Author Topic: Northrop teams with Firefly  (Read 72823 times)

Offline FutureSpaceTourist

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Northrop teams with Firefly
« on: 08/08/2022 05:17 pm »
https://news.northropgrumman.com/news/releases/northrop-grumman-teams-with-firefly-aerospace-to-develop-antares-rocket-upgrade-and-new-medium-launch-vehicle

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Northrop Grumman Teams with Firefly Aerospace to Develop Antares Rocket Upgrade and New Medium Launch Vehicle
   
CHANDLER, Ariz. – Aug. 8, 2022 – Northrop Grumman Corporation (NYSE: NOC) and Firefly Aerospace have joined forces to provide an American-built first-stage upgrade for the Antares rocket and a new medium launch vehicle to serve commercial, civil and national security space launch markets.

“Through our collaboration, we will first develop a fully domestic version of our Antares rocket, the Antares 330, for Cygnus space station commercial resupply services, followed by an entirely new medium class launch vehicle,” said Scott Lehr, vice president and general manager, launch and missile defense systems, Northrop Grumman. “Northrop Grumman and Firefly have been working on a combined strategy and technical development plan to meet current and future launch requirements.”

Firefly’s propulsion technology utilizes the same propellants as the current Antares rocket, which minimizes launch site upgrades. The Antares 330 will utilize seven of Firefly’s Miranda engines and leverage its composites technology for the first stage structures and tanks, while Northrop Grumman provides its proven avionics and software, upper-stage structures and Castor 30XL motor, as well as proven vehicle integration and launch pad operations. This new stage will also significantly increase Antares mass to orbit capability.

“Firefly prides itself on being a disrupter in the new space industry and collaborating with a proven space pioneer like Northrop Grumman will help us continue that disruption,” said Peter Schumacher, interim CEO, Firefly.

The Antares 330 performance upgrade will enable Northrop Grumman to continue to support the company’s current contracts while planning for future mission capabilities.

Firefly Aerospace is an emerging end-to-end space transportation company focused on developing a family of launch vehicles, in-space vehicles, and services to provide industry-leading affordability, convenience, and reliability to its government and commercial customers. Firefly's launch vehicles, combined with their in-space vehicles, such as the Space Utility Vehicle (SUV) and Blue Ghost Lunar Lander, provide the space industry with a single source for missions from LEO to the surface of the Moon and beyond.

Northrop Grumman is a technology company, focused on global security and human discovery. Our pioneering solutions equip our customers with capabilities they need to connect, advance and protect the U.S. and its allies. Driven by a shared purpose to solve our customers’ toughest problems, our 90,000 employees define possible every day.

Offline FutureSpaceTourist

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Re: Northrop teams with Firefly
« Reply #1 on: 08/08/2022 05:19 pm »
https://twitter.com/firefly_space/status/1556688871546568705

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🚀 Announcement: Exciting news today! Northrop Grumman and Firefly have joined forces to provide an American-built first-stage upgrade for the Antares rocket and a new medium launch vehicle to serve commercial, civil and national security missions.  news.northropgrumman.com/news/releases/…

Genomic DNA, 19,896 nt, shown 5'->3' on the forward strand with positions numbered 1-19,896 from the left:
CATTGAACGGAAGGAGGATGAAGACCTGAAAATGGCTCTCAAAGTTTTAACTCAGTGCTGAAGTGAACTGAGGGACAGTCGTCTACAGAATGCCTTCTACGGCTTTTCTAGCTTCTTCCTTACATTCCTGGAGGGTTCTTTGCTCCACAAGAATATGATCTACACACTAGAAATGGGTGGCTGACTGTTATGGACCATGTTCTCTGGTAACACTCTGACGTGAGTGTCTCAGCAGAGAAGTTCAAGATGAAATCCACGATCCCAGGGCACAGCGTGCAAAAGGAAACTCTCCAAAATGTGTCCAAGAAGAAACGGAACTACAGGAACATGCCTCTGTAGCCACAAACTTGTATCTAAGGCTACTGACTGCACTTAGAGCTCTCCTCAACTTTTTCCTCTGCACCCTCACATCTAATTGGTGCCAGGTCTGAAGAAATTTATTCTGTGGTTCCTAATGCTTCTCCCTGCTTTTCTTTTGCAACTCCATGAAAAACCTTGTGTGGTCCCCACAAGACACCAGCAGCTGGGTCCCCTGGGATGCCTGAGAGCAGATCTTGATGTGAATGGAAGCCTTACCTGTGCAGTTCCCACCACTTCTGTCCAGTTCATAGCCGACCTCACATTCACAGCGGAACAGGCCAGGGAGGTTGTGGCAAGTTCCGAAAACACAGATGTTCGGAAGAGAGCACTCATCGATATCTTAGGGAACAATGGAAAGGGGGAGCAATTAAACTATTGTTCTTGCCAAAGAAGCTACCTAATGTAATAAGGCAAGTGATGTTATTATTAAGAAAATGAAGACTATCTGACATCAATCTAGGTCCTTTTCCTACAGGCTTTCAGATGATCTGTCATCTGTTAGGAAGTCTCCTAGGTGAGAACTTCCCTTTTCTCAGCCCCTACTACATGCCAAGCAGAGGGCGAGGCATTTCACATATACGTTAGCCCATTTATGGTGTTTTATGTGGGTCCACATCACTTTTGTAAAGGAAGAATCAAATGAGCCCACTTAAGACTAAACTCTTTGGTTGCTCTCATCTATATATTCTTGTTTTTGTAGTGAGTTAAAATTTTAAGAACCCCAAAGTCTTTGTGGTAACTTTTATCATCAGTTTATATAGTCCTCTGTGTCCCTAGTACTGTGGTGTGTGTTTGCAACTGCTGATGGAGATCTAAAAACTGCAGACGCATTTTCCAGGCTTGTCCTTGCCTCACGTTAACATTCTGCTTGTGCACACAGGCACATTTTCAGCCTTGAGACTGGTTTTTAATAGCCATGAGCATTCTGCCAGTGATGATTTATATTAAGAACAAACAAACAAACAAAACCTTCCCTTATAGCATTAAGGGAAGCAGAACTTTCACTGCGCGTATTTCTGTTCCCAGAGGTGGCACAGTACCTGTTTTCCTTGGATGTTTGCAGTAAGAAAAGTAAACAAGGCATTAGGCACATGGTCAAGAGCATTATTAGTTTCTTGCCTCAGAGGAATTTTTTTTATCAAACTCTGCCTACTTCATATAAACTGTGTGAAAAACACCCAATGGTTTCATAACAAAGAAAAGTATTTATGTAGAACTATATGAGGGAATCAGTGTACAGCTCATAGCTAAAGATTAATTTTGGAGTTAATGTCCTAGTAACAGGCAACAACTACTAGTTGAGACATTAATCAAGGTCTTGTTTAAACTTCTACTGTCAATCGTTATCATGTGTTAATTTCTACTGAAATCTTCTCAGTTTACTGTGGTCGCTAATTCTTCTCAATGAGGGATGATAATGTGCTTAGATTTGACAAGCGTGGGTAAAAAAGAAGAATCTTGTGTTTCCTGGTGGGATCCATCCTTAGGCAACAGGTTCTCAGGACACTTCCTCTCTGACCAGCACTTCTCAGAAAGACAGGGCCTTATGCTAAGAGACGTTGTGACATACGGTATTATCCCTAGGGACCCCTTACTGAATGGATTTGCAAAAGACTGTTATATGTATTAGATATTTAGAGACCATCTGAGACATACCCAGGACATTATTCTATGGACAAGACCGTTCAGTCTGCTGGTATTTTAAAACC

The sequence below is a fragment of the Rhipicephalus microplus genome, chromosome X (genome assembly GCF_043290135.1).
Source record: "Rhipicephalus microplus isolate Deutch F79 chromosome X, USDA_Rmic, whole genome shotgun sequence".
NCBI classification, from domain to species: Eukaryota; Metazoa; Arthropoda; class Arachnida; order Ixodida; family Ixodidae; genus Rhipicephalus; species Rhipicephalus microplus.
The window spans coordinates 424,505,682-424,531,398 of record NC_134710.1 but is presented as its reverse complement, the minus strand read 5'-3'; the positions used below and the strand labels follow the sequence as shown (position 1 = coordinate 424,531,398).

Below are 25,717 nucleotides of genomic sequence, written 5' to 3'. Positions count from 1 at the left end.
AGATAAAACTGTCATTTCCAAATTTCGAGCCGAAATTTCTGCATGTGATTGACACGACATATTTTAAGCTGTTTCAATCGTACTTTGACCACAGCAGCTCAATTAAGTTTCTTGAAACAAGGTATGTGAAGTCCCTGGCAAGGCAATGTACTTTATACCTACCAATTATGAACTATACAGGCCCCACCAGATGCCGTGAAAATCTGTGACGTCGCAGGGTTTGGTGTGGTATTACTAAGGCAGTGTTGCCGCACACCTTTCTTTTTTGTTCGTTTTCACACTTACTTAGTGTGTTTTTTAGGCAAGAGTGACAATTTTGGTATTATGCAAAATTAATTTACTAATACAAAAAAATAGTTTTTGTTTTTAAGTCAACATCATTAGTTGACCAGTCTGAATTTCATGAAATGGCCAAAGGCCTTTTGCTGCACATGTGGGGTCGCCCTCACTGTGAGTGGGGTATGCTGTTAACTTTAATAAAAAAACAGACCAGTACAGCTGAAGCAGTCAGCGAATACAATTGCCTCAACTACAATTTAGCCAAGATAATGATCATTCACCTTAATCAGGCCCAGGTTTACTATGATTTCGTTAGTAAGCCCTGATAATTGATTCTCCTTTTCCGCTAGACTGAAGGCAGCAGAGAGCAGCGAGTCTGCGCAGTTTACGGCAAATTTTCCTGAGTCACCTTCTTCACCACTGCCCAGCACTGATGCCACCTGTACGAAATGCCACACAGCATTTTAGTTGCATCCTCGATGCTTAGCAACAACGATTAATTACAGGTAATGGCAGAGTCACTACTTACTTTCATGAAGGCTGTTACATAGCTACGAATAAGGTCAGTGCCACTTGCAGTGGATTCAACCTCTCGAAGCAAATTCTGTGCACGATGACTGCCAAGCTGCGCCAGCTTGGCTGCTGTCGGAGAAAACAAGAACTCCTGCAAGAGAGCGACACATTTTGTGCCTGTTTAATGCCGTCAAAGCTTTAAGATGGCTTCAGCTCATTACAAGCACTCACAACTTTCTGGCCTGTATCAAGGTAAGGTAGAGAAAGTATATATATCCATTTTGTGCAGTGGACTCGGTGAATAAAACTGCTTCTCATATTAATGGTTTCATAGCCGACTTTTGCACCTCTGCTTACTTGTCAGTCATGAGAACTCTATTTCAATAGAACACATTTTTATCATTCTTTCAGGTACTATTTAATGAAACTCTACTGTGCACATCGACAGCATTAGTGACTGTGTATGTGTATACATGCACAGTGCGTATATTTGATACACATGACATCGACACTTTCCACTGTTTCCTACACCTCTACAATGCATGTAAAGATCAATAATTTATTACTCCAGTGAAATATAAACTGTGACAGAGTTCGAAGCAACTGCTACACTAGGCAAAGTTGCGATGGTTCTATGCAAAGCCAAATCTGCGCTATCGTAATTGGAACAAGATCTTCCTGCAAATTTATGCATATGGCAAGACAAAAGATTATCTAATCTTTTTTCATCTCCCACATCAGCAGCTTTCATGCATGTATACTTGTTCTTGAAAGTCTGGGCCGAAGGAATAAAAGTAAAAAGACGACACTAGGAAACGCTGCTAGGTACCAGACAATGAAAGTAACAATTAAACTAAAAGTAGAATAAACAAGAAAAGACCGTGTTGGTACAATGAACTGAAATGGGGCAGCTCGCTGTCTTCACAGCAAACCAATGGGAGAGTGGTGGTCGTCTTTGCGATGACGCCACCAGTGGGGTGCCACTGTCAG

Offline trimeta

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Re: Northrop teams with Firefly
« Reply #2 on: 08/08/2022 05:44 pm »
I wonder if the "entirely new medium class launch vehicle" will be partially or even fully reusable. It would almost have to be, since Antares is already a medium-lift launch vehicle, but one which likely can't be retrofitted with reusability, so a new clean-sheet reusable design is really the only reason to build something entirely new.

Offline StormtrooperJoe

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Re: Northrop teams with Firefly
« Reply #3 on: 08/08/2022 05:45 pm »
Nice! Looks like Antares may have a future yet. It's a shame the Ukrainians are no longer able to participate for no fault of their own. Maybe Firefly can hire on some of the Ukrainian engineers?

Online DanClemmensen

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Re: Northrop teams with Firefly
« Reply #4 on: 08/08/2022 05:54 pm »
https://news.northropgrumman.com/news/releases/northrop-grumman-teams-with-firefly-aerospace-to-develop-antares-rocket-upgrade-and-new-medium-launch-vehicle
Quote
CHANDLER, Ariz. – Aug. 8, 2022 – Northrop Grumman Corporation (NYSE: NOC) and Firefly Aerospace have joined forces to provide an American-built first-stage upgrade for the Antares rocket and a new medium launch vehicle to serve commercial, civil and national security space launch markets.
Great news! However, this announcement does not mention a schedule.

NorGrum has been flying two CRS-2 Cygnus flights a year. They have two Antares left, which can fly NG-18 (Q4 2022) and NG-19 (Q2 2023). They will need a new launcher by Q4 2023 to maintain the CRS-2 cadence. This seems unrealistic for a brand new launcher. Is there a plan for the Q4 2023 launch?

All options have problems:
--somehow produce a third Antares 230 (how??)
--use this newly-announced Antares 330  (very aggressive schedule)
--use the yet-to-be-flown Vulcan Centaur (agressive schedule)
--use an Atlas V borrowed from the Boeing or Kuiper allocations.  (possible contractual issues)
--NASA substitutes a Cargo Dragon. (lost revenue for NorGrum, reliance on single source by NASA)

Other options?




Offline FutureSpaceTourist

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Re: Northrop teams with Firefly